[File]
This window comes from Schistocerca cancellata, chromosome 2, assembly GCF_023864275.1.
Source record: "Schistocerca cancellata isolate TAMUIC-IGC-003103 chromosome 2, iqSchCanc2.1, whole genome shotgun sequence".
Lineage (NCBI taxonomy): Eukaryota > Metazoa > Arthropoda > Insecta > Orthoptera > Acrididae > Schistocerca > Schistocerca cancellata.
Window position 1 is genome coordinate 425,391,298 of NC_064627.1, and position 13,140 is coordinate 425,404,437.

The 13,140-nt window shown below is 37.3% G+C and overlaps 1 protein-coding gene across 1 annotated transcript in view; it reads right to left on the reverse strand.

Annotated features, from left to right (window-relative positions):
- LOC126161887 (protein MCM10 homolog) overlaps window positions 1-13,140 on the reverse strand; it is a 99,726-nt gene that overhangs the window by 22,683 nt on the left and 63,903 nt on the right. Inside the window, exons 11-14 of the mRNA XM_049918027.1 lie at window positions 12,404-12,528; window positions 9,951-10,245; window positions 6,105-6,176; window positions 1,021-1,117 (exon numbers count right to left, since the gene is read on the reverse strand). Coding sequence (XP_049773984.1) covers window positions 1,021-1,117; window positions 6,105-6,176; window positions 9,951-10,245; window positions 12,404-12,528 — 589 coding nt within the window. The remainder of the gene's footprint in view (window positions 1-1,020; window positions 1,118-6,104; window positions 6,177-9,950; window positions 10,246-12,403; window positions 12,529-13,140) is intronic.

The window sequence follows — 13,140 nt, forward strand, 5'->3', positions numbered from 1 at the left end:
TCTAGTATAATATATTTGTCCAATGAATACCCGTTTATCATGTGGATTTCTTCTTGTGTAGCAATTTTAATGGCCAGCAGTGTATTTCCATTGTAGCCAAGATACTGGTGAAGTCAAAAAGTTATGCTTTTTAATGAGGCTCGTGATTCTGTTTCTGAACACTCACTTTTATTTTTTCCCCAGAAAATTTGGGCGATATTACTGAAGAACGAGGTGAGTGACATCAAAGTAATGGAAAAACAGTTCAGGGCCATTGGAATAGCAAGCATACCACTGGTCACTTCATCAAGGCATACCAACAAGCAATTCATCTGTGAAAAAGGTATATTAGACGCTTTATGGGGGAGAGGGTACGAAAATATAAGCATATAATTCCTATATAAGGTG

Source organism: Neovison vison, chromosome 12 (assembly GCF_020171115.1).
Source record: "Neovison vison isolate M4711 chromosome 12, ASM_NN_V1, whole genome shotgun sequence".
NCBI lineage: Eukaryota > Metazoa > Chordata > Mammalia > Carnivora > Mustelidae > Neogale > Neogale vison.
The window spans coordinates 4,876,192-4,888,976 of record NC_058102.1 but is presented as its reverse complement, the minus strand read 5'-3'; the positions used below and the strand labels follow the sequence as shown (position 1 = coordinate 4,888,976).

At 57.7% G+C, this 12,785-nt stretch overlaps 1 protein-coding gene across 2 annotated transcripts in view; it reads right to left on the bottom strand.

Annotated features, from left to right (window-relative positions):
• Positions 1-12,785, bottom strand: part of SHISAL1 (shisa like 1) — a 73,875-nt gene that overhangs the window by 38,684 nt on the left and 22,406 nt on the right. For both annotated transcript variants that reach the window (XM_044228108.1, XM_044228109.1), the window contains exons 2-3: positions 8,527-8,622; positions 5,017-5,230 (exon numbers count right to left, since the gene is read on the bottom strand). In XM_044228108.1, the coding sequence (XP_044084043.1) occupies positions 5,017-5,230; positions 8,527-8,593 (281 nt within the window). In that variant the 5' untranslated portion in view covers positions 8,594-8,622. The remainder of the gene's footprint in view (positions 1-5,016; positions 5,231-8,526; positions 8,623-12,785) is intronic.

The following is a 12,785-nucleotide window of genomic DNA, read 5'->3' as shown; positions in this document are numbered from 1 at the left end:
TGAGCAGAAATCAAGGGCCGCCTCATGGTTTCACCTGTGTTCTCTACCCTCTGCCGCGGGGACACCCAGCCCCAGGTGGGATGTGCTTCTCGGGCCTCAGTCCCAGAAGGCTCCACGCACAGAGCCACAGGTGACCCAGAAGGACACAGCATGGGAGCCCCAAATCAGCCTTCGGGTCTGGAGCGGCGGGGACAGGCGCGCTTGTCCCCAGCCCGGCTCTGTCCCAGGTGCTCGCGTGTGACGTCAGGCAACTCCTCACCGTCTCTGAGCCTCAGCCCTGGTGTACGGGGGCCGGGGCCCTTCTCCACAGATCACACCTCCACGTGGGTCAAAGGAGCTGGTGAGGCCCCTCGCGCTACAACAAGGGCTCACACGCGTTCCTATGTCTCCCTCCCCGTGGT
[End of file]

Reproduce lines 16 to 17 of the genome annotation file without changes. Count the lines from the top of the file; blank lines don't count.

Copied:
• Positions 1-12,785, bottom strand: part of SHISAL1 (shisa like 1) — a 73,875-nt gene that overhangs the window by 38,684 nt on the left and 22,406 nt on the right. For both annotated transcript variants that reach the window (XM_044228108.1, XM_044228109.1), the window contains exons 2-3: positions 8,527-8,622; positions 5,017-5,230 (exon numbers count right to left, since the gene is read on the bottom strand). In XM_044228108.1, the coding sequence (XP_044084043.1) occupies positions 5,017-5,230; positions 8,527-8,593 (281 nt within the window). In that variant the 5' untranslated portion in view covers positions 8,594-8,622. The remainder of the gene's footprint in view (positions 1-5,016; positions 5,231-8,526; positions 8,623-12,785) is intronic.

The following is a 12,785-nucleotide window of genomic DNA, read 5'->3' as shown; positions in this document are numbered from 1 at the left end: